Last October our company reported that Microsoft Visual Studio 2010 and 2008 (we didn't test 2005) injected an easily exploitable binary planting vulnerability into every MFC (Microsoft Foundation Class) application built with these development environments - and also into any other application using the Visual C++ redistributable libraries. The number of affected applications was, and still is, potentially pretty high: out of just over 200 applications we tested in our binary planting research project, thirteen (~ 6%) were found to be suffering from this flaw (some of them also had, or still have, other binary planting issues).
These are the "dirty thirteen" we found, although keep in mind that the "dirty" part is not their developers' fault. Also note that while some of these products may have had subsequent updates and versions, these are likely to be vulnerable as well unless they were substantially re-coded as non-MFC applications.
- Autodesk 3ds Max 2010 Release 12.0
- Autodesk 3ds Max 2011 Release 13.0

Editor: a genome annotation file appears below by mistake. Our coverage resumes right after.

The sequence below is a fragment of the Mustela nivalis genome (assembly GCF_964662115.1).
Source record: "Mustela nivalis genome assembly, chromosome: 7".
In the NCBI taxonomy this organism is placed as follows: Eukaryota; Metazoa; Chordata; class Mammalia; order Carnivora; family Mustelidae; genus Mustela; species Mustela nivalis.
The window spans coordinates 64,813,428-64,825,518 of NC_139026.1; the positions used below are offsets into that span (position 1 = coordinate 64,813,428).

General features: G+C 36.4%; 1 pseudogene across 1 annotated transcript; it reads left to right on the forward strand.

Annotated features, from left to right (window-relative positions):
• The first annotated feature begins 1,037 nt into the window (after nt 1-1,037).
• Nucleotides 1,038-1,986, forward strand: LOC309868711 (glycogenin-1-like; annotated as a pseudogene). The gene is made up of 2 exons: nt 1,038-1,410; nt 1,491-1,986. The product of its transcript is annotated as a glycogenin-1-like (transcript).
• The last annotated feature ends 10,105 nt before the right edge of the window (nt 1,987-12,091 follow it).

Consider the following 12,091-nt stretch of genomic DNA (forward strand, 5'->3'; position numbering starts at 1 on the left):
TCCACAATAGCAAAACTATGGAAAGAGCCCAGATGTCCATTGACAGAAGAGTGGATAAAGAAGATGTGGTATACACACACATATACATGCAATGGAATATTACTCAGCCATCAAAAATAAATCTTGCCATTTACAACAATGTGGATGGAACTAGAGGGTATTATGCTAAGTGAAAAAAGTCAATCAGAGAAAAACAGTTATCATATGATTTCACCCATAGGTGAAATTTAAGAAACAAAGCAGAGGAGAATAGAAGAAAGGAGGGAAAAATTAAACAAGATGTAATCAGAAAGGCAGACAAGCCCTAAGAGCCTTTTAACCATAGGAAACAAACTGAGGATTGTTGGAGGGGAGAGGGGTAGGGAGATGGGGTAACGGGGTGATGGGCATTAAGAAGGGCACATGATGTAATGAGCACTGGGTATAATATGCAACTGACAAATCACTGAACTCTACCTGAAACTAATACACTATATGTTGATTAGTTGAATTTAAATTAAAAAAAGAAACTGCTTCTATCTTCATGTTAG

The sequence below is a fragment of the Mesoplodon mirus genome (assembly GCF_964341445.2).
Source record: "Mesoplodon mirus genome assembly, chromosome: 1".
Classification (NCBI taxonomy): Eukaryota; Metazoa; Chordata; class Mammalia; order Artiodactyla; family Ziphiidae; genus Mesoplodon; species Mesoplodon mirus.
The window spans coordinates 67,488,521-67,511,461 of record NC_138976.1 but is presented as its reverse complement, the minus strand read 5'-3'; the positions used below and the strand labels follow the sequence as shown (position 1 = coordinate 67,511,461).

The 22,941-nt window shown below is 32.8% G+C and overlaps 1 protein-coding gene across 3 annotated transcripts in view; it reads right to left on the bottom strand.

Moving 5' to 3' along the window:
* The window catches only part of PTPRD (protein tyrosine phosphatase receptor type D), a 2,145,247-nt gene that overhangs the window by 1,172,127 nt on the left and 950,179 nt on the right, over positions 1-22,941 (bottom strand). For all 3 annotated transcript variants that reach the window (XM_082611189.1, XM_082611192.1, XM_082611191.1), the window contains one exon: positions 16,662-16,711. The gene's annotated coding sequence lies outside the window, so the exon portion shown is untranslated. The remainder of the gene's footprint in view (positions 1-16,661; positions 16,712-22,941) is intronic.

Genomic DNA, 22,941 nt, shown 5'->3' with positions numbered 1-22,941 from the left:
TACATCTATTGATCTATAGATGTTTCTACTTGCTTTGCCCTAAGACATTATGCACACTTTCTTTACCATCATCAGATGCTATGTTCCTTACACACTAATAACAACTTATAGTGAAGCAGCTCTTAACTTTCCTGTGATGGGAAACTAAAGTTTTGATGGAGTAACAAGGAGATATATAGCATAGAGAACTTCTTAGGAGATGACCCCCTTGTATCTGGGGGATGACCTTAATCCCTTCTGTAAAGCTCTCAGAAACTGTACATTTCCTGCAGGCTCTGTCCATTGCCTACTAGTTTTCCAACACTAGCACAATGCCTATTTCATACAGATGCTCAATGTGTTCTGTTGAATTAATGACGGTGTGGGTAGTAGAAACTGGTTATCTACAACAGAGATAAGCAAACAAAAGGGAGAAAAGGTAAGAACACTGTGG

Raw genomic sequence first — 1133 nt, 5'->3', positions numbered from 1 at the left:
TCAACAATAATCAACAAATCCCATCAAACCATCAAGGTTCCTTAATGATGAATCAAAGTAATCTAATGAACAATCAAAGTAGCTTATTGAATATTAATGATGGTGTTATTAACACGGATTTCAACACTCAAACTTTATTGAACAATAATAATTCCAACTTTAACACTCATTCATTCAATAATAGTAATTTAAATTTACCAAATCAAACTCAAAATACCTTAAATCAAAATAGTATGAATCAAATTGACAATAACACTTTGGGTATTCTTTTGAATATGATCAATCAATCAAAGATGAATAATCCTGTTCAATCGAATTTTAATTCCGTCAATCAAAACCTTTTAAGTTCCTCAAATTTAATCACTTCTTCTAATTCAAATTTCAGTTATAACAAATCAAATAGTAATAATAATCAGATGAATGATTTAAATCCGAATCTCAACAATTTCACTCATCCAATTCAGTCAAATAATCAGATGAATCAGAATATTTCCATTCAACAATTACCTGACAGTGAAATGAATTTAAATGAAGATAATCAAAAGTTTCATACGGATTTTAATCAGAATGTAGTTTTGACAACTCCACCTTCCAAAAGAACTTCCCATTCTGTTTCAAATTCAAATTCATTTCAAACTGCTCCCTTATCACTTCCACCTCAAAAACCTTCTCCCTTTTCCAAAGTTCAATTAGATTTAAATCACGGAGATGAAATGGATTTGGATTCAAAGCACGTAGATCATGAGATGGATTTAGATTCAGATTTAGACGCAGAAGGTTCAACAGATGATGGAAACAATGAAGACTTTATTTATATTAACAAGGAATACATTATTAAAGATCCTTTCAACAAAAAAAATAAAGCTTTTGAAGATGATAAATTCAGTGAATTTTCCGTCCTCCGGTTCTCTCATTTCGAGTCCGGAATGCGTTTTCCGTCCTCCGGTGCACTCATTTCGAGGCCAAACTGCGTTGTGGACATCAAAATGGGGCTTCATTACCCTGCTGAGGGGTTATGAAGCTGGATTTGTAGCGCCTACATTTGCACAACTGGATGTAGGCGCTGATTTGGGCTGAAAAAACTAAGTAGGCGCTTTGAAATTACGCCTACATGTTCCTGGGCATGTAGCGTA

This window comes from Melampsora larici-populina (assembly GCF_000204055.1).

- Avast! Free Antivirus 5.0.545
- Avira Premium Security Suite 10.0.0.542
- BitDefender Total Security 2010 - Build 184.108.40.2063
- CorelDraw X5 220.127.116.118
- Corel Paint Shop Pro Photo X3 18.104.22.168
- CyberLink PowerDirector 8.00.2220
- EMC QuickScan Pro Demo 4.7.0 (build 8554)
- EMC ApplicationXtender Document Manager v22.214.171.124
- Microsoft Office Professional 2010 14.0.4760.1000 (32-bit)
- Nuance PDF Converter Professional 6.0
- PC Security Shield Security Shield 2010 126.96.36.1993
This week Microsoft finally fixed this bug in Visual C++ redistributable packages (apparently, version 2005 was vulnerable too). Now, does this fix magically make things right for end-users? Not entirely. If you're using a vulnerable product that dynamically loads the Visual C++ redistributable package, installing the correct security update(s) will resolve the problem and remove the vulnerability. All of the above listed applications will, for example, be fixed. However, MFC applications that statically link the MFC libraries effectively integrate these in their executables and do not use the (now fixed) redistributable libraries. Such applications will have to be re-built in (updated) Visual Studio and redistributed to end-users.
- Users should apply the security updates for Visual C++ redistributable packages
- Visual Studio Developers should apply the applicable security updates and re-build MFC applications that statically link MFC libraries (and obviously, distribute the new build to end users).